'Future Red Roses' - RFU Confirm New Player Pathway for U18s Women's Rugby - Ruck

‘Future Red Roses’ – RFU Confirm New Player Pathway for U18s Women’s Rugby

The RFU has confirmed exciting plans to find the next generation of the Red Roses, with the launch of nine Player Development Group centres, (PDGs) across the country. The plans have freshened up the Player Pathway system for aspiring Red Roses, with the centres set to open their doors for the 2024/25 season.

A statement from the RFU laid out the development plans, as the number one ranked women’s side looks to the future of their playing group. The statement explained how the PDG’s will be the product of a centralised system, that will receive investment from the RFU, Sport England as well as the British & Irish Lions, who announced historic plans for a first ever Women’s Lions tour in 2027.

Abby Dow of England Red Roses is tackled by Florence Symonds of Canada’s Womens Rugby during the international friendly match between England Red Roses and Canada women at Sandy Park, Exeter on 23rd Sept 2023. Photo: Izzy Ninnis/PPAUK

The statement read: “A centralised system of nine girls’ Player Development Group (PDG) centres, with investment from the RFU, as well as Sport England and The British & Irish Lions’ funding, will enable the delivery of a talent development framework nationwide, replacing the existing Centres of Excellence (CoE).

“The dedicated resources will focus on boosting individuals on pitch skill development, functional athletic movement and off pitch support all through a centrally co-ordinated curriculum. The operations and delivery in each centre will include enhanced connections to the Foundation phase, previously known as girls’ ERDPP and delivered by the Constituent Bodies, providing improved transition between the programmes.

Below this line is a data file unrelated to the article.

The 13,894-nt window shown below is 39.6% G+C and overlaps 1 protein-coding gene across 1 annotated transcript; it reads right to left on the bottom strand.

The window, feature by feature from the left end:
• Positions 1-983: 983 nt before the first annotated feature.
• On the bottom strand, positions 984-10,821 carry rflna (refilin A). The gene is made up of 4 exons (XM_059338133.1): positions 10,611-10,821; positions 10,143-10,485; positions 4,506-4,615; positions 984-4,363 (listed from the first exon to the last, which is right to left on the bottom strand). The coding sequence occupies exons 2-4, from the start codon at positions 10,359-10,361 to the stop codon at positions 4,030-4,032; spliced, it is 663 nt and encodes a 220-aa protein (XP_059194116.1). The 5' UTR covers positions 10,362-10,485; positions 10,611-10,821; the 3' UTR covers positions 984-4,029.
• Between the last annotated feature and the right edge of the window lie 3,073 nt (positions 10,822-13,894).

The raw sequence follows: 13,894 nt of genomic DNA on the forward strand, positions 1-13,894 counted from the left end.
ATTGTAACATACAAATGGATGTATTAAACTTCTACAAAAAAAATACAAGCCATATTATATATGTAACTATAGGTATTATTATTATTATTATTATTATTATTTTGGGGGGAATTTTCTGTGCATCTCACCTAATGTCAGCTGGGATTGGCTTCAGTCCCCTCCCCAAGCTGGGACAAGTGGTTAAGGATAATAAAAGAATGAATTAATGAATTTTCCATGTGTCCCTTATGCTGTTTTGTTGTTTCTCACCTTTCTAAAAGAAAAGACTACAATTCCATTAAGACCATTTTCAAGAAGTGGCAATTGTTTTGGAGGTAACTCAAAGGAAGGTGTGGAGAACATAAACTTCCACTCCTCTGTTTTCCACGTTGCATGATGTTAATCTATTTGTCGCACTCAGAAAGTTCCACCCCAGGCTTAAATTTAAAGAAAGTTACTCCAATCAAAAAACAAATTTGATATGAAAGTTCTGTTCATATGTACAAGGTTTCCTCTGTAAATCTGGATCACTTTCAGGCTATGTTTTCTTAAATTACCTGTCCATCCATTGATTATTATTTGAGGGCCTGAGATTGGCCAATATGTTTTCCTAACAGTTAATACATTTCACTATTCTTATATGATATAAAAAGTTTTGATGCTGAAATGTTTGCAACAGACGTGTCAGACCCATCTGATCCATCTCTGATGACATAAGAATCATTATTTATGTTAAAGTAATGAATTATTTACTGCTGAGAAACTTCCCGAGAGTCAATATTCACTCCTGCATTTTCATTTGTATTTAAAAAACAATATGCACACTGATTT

Zoe Aldcroft of England Red Roses on the break trying to evade Gabrielle Senft of Canada’s Womens Rugby during the international friendly match between England Red Roses and Canada women at Sandy Park, Exeter on 23rd Sept 2023. Photo: Phil Mingo/PPAUK

“The centres will provide training and match opportunities, which work in conjunction with an identified player’s playing and training opportunities at local clubs, schools or colleges. The environments will provide high quality coaching across key rugby and athletic development principles, as well as a broader programme that is set around the development of the person, not just the player.

“Athletes will be bought together from a variety of settings and backgrounds to develop at strategic locations across the country. Participants will be encouraged to attend their closest centres and the RFU will support in guiding players through this.

Maud Muir of England Red Roses and Lark Atkin-Davies of England Red Roses after the international friendly match between England Red Roses and Canada women at Sandy Park, Exeter on 23rd Sept 2023. Photo: Izzy Ninnis/PPAUK

“The RFU will also enhance the competitive opportunities at colleges and schools by repositioning the highest college and schools league into England Rugby and renaming it the Girls Performance College and School league. This league will improve competitive opportunities for players with the highest potential, to play one another. The colleges and schools involved in the Girls Performance College and School League will be confirmed in due course.”
Charlie Hayter, RFU Head of Women’s Performance added in the statement: “The changes we’re making to the U18s domestic girls’ pathway are to ensure we’re providing positive experiences and opportunities for talented players as they progress through their rugby journey. We want to excite young people about their development and provide quality opportunities in which to thrive.

Zoe Harrison of England Women during the TikTok Womens Six Nations match between England Women and Wales Women at Kingsholm Stadium on April 9 2022 in Gloucester, England. (Photo by Tom Sandberg/PPAUK)

“The development of the women’s game over recent years means we need to evolve our programmes to provide the most appropriate learning environments and playing prospects for our female athletes.  It’s important that we have consistency across our programmes and central management, and a common curriculum, will aid this.”   
The nine PDG centres will be located in: 
1 – Northumberland, Durham, Cumbria
2 – Yorkshire
3 – Staffordshire, Lancashire, Cheshire
4 – North Midlands, Gloucestershire, Warwickshire
5 – Leicestershire, NLD, East Midlands
6 – Middlesex, Essex, Hertfordshire, Eastern Counties
7 – Kent, Sussex, Surrey
8 – Hampshire, Oxfordshire, Berkshire, Dorset & Wiltshire, Buckinghamshire
9 – Cornwall, Devon, Somerset

Premiership Women’s Rugby clubs will continue links with players over 18-years-old and have opportunities to interact with players in the PDG programme.